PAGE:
Why Business Lawyers Are a Necessary Expense
Business attorneys may be expensive, but a good one is worth every dollar paid.
Lawyers can be expensive. I myself am a victim's attorney, so my contingent fees come at the end of my cases, out of money that I recover for my clients, not up-front. But I also happen to be a business owner, so I know that in order to be successful, you must be willing to spend money on a good business attorney. Despite the significant initial expense, not having the right lawyer to advise you about your new business can end up being far more expensive in the long run.
So how do you find that attorney, what should you expect, and how do you get the most bang for your buck?
When do you need an attorney?
The moment you decide to start a business is the moment when you need an attorney. You should have a lawyer for your business before you face a lawsuit or an audit. Once you're in a courtroom, the costs of a litigation specialist will dwarf what you may have spent on an attorney to set your company up properly.
A small-business lawyer who works with startups can help you determine the type of business entity you want to form — corporation, partnership, limited liability company — and can prepare the paperwork for filing. A good startup lawyer will help set you up correctly so you avoid legal problems down the road. This is money well spent.
As your business grows, you may find that you need other attorneys for different matters, such as tax advice, intellectual property, contracts and real estate. The steps you used to find your startup lawyer will be equally valuable when you hire these specialists. Your small-business or startup lawyer can probably refer you to other types of lawyers you may need.
How should you use your attorney?
Your lawyer is trained to do many important things, but he or she is not a mind reader. You may be paying for guidance and advice, but ultimately, the business is yours, and the money you're spending is yours. And you will be spending money, so spend it wisely.
Before you get on a call or sit in an office with your attorney, put together a list of questions. Define your objective. Do you want general advice, or do you have a specific issue that requires resolution? When you know your end goal, the questions should come easily.
Explain your issue or concern to the attorney as concisely as possible. Then ask him or her bluntly: What are my rights? What can or should I do about this? And — most importantly — how can you help me get what I need or want? If the answer you get doesn't sit right with you, push back or ask more questions. You're entitled to the best advice and representation possible.
What should you expect from your attorney?
In addition to helping you determine the type of entity for your business, your startup attorney should be handling a range of tasks that are critical for a new business. Even though it is his or her job to know these things, the better educated you are, the more you can stay on top of things.
Find out if your attorney will be doing a business-name check to ensure you have the right to use your chosen name and whether it is appropriate to file a fictitious business-name statement. Your lawyer should also help you secure a federal tax ID (an EIN) and draft a partnership agreement, articles of incorporation or another business-formation document needed to establish your company.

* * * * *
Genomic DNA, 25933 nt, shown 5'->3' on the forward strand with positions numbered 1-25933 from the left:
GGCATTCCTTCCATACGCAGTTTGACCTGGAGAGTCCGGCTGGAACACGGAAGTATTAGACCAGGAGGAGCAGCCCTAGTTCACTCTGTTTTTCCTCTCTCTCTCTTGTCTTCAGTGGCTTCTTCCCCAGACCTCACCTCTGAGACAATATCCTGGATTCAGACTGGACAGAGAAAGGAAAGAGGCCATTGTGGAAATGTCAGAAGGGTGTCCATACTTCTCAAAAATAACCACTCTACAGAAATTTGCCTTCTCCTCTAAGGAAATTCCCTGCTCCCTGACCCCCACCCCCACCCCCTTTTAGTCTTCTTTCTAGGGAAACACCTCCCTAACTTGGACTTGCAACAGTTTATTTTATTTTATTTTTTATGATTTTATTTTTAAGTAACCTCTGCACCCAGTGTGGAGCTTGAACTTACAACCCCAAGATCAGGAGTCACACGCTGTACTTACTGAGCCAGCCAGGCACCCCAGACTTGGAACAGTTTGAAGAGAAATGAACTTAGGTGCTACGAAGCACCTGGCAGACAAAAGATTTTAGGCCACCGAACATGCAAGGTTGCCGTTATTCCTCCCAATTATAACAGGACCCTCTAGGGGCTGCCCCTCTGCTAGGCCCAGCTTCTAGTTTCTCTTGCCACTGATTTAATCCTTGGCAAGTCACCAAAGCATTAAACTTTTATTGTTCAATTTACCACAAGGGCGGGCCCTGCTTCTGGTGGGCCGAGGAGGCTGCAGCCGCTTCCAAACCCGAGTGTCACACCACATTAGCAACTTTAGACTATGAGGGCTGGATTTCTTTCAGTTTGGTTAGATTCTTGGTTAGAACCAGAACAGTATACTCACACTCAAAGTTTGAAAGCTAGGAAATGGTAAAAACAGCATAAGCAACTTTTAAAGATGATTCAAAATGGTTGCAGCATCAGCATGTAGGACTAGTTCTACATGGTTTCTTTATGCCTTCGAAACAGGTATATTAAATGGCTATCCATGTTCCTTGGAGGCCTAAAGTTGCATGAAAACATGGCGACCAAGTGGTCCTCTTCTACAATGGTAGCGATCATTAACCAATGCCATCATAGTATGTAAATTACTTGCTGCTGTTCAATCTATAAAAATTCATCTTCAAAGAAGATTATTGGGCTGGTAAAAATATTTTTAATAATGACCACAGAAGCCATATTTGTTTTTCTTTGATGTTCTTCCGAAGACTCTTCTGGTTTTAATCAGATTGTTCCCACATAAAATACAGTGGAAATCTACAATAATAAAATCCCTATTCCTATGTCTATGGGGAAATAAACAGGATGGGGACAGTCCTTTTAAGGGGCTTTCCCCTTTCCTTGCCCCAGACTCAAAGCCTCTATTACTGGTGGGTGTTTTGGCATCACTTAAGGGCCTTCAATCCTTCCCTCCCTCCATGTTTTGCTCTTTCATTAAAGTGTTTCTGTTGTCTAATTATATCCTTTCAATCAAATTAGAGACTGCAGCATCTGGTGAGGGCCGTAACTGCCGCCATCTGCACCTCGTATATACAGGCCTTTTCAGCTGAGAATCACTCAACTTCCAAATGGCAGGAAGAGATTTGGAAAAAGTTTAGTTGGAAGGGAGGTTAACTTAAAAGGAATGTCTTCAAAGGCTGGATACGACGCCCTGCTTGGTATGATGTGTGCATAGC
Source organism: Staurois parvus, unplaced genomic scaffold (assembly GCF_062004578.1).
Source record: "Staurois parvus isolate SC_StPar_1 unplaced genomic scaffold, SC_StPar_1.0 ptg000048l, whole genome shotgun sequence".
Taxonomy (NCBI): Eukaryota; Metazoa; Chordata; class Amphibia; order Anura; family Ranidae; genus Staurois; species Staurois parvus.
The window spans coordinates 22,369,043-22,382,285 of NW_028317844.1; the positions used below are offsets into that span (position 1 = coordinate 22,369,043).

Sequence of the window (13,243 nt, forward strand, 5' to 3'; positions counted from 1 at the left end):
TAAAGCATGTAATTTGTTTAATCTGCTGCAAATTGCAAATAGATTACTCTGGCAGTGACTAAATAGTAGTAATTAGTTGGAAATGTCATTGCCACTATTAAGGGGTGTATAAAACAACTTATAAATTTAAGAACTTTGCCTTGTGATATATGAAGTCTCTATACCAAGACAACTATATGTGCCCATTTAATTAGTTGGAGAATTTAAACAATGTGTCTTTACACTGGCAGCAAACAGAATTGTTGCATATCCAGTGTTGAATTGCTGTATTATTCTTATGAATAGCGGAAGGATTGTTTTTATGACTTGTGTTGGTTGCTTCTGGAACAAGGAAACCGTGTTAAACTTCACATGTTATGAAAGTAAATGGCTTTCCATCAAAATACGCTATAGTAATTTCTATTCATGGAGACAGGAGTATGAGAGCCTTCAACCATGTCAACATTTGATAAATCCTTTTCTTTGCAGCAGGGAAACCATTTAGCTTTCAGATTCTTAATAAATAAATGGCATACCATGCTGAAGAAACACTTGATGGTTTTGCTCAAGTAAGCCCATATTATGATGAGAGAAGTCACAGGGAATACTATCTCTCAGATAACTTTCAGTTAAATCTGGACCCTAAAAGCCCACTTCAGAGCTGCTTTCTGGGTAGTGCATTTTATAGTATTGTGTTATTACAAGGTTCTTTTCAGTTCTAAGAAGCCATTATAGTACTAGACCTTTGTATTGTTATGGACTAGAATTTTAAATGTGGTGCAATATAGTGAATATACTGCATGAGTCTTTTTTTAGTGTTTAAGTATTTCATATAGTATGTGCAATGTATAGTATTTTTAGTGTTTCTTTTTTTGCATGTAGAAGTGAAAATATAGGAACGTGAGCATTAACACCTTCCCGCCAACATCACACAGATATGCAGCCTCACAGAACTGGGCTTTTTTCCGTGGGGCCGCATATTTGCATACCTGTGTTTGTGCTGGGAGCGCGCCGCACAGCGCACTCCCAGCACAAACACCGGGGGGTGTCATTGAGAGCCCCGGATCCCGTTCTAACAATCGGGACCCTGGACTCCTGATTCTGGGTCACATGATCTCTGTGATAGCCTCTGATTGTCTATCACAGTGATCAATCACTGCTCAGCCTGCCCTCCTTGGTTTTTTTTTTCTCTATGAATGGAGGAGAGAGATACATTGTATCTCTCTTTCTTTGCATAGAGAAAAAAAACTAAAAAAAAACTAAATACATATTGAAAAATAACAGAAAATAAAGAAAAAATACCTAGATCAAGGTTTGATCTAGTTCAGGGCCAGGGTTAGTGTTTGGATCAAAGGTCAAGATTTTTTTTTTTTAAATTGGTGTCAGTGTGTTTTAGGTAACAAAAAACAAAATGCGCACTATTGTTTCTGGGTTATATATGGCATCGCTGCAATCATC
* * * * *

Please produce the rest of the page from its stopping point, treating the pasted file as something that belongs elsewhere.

All of these steps are important for new businesses. Having them done by a professional will ease your mind and free you up so you can focus on the business itself.
How do you find the right attorney?
Education, experience and credentials are all very important, but don't get carried away by lawyers claiming to be in the "Top 10" or "Top 20." As an attorney, it pains me to admit that many of these awards have been purchased and have no validity. Do your homework and verify the attorney's qualifications through several sources. A web search is always a good way to start looking for information, but I also recommend talking with other business owners and getting referrals.
When starting your business, you'll want an attorney who knows his or her way around small businesses. As your business evolves, you'll also want to verify the expertise and experience of legal specialists you hire. The bottom line is that you should only work with someone you can rely on to give you good advice and handle things professionally.
Interview attorney candidates just as you would job candidates. Ask direct questions: What is your area of expertise? How much experience do you have? How will I be charged? Make sure they have no conflicts of interest (you don't want them representing your competitors) and that you'll have clear lines of communication. It's better to find these things out before you sign the dotted line and discover your attorney AWOL during an emergency.
Ultimately, the most important question you need to ask yourself before engaging a legal professional is, "Do I feel comfortable with this person?" You may be working with this person for many years. Will you dread or look forward to calling him or her for counsel? Just as with dating, attorney-shopping involves chemistry. The best attorney on paper may not be the best one for you as you navigate the highs and lows of building a business.
Starting a business can be challenging. With so many moving parts and so much out of your control, it's critical to have a solid foundation under you. A good business attorney can provide you with that foundation as well as the blueprint for erecting sturdy walls for the structure you're building. When you work with someone you like, the experience can be rewarding on many levels.
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